Monday, 5 February 2018

Guernsey Watch

Guernsey Watch

My occasional look at news in the neighbouring Bailiwick

Waste Water

PUBLIC drinking fountains will be on the agenda at the next Environment & Infrastructure committee meeting. Its president, Barry Brehaut, said it was something the committee would like to see happen.

‘There is clearly a move away from single use plastics, because it really does concern people – it concerns us all,’ he said. ‘It’s something we’d like to stop and if we can do that by ensuring there are fountains around St Peter Port and elsewhere then it’s worth doing. It’s worth approaching the douzaine to see what pumps are in the possession of the parish that may be used, or take advice as to where they might be installed.’

This is interesting because, independently, Simon Crowcroft has also been thinking of this in St Helier, and of course the same is proposed for London

“A new network of drinking fountains and bottle-refill points is set to be rolled out across London this year as part of a plan to reduce the amount of waste created by single-use plastic, the Guardian has learned.”

And in 2017, the Telegraph reported:

“Keep Britain Tidy found that only around seven per cent of the population ever use communal water fountains while four times as many people spend money on expensive and environmentally unfriendly plastic bottles of water.”

I wonder if this will become a local election issue!

Bridge Over Troubled Waters

The weather which smashed up Jersey’s sea wall along Victoria Avenue has also proven destructive in Alderney. In January, a story read:

STORMY weather and spring tides have inflicted what is thought to be the worst damage for several years to Alderney’s breakwater. Huge granite stones were torn from the Victorian edifice and more than a dozen two-tonne blocks landed along its walkway.
Although the breakwater gets a battering every new year, a combination of gale force winds and a strong spring tide meant it sustained a worse pounding than usual. Around 12 granite blocks, measuring about a metre and a half in length, broke off the seaward side of the breakwater and were brought over the top by the force of the water on Wednesday. Each block is estimated to weigh between two and three tonnes. A 10m section of coping stones was also stripped off further down the wall on its harbour side – but it could stretch to 30m on the seaward side.

The increase in severe weather events means this is more rather than less likely.

A Southampton study for a course exercise in "Coastal & Maritime Engineering and Energy" notes:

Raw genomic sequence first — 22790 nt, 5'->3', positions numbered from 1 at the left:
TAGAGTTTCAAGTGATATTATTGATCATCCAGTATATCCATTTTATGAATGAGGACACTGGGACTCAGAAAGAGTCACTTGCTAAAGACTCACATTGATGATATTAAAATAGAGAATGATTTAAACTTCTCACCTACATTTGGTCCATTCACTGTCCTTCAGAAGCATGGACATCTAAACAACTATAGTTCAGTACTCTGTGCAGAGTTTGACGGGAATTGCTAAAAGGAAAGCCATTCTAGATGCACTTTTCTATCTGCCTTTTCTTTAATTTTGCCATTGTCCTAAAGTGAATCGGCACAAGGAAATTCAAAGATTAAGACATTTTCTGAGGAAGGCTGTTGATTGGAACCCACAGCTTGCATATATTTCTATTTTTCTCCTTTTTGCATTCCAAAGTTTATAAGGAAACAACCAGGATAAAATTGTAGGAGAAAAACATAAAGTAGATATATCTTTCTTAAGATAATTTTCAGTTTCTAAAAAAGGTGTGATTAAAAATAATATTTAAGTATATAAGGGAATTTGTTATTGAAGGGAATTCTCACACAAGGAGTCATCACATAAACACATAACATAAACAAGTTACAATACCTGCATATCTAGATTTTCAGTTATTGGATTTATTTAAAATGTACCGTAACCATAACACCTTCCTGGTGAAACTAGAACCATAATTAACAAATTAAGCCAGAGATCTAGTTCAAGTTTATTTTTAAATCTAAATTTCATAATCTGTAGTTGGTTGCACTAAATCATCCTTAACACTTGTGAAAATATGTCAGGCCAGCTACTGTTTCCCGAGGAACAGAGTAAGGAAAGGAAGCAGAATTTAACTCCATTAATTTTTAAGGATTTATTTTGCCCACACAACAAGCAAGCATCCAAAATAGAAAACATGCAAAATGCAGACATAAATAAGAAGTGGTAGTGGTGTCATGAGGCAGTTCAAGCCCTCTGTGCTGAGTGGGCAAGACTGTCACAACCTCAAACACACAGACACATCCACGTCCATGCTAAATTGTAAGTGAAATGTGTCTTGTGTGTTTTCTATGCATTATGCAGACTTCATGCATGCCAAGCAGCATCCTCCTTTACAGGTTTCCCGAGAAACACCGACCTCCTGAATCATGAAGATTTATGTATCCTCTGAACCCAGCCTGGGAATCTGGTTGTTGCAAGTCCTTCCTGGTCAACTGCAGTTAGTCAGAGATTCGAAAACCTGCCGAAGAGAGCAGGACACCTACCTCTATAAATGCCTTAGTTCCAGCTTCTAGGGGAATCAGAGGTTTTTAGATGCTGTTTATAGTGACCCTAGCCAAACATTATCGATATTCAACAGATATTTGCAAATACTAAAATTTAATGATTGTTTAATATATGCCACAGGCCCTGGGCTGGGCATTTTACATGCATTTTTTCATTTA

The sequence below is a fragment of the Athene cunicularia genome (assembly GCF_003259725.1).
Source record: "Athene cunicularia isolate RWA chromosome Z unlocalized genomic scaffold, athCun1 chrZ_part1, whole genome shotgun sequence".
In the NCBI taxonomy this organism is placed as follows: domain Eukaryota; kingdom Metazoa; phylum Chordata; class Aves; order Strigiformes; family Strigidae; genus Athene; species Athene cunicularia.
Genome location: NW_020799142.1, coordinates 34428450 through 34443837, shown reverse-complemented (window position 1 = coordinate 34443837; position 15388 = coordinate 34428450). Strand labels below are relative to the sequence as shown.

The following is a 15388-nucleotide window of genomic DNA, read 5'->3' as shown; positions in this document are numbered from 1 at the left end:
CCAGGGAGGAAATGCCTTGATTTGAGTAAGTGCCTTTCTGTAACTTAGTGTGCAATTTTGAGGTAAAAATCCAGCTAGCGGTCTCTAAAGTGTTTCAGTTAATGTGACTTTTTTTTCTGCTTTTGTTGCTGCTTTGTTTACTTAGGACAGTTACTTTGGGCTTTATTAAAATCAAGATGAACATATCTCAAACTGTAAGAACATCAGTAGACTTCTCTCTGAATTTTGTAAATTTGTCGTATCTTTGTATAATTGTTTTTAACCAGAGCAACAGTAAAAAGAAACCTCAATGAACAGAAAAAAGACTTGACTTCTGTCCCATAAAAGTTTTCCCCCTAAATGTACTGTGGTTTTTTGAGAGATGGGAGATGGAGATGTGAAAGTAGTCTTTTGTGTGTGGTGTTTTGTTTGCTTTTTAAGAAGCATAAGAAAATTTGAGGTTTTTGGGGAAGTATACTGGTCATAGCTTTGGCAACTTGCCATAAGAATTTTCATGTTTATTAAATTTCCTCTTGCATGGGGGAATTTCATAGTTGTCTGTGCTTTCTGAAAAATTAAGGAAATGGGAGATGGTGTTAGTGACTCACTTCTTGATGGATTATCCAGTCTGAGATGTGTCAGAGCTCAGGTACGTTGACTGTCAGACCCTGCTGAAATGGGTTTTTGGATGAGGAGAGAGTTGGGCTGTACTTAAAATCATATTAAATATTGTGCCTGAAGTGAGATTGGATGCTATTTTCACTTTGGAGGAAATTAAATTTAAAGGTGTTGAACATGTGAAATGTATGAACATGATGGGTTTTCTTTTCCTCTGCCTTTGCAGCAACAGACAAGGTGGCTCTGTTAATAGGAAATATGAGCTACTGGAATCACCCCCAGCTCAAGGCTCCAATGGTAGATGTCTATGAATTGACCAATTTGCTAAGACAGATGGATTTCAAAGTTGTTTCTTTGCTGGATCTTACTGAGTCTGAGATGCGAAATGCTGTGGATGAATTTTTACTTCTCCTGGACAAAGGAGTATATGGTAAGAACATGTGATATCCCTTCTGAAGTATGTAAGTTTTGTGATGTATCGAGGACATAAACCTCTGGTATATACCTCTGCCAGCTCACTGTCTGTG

The existing Victorian breakwater on the Island of Alderney (Channel islands) is a blockwork structure which suffers recurrent damages. It will need to be replaced in the near future. In this design exercise, the outline design for a replacement will be developed based on an assessment of wave conditions, design requirements (harbour area and harbour wave conditions) and a diffraction analysis of the harbour basin. 

And in another story about the sea:

MARINERS are being urged to be vigilant while sailing off Jersey’s coast as large pieces of debris from a £1.8m. yacht which sank last year continue to pose a hazard to vessels.
Small pieces of the yacht, including seat cushions and plastic covers, began to come ashore days after a salvage attempt was abandoned because the wreck was breaking up on the sea bed.
Why was it towed to deeper water rather than grounded on the beach?

While there may have been good reasons for the decision, at the moment Ports of Jersey are keeping rather quiet about it.

Trouble in Sark

THREE of Sark’s senior politicians have resigned as conseillers, with one warning that the island’s system of government must evolve with the times.

The chairman and deputy chairman of Sark government’s senior committee, Policy & Performance, Charles Maitland and Hazel Fry, have stood down.

Robert Cottle, who was the deputy chairman of Finance & Resources, has also resigned. ‘The workload on Finance & Resources is very heavy and during my five years as a conseiller I haven’t been able to achieve the direction that I think Chief Pleas should be going in,’ said Mr Cottle. ‘Chief Pleas needs to be more forward-looking and progressive, but it seems to be reverting to ways of old. I don’t believe this is the right way to go and I am leaving it to those who feel otherwise to get on with it.’

Conseiller Maitland said: "It's been increasingly obvious that GP&A has really got too much work... we deal with all Sark's external relationships and we're at the forefront of reform. It's a lot to expect unpaid amateur politicians to cope with, this is really why I've been pushing for help in Sark's administration and why we're taking that to Chief Pleas. Sark's administration has never been reformed in all of its 450 years and the committee system has grown... we've now got 16 independent committees and it really needs serious reform."

The committee's proposals for employing full-time civil servants are due to be discussed at the Chief Pleas Easter meeting.

Sark got an administrator in 2013, when a proposal, for a civil servant to help coordinate the work of government and advise conseillers, was accepted by 21 votes to four. This was the first civil servant hired by the Government, and as far as I can see the only one.

The last 5 years have seen increased regulatory burdens on business and government, and probably terrified of an army of civil servants, Sark simply has not moved ahead, and the burden on conseillers in Chief Pleas has grown. Something has got to change if government is to remain viable in Sark.


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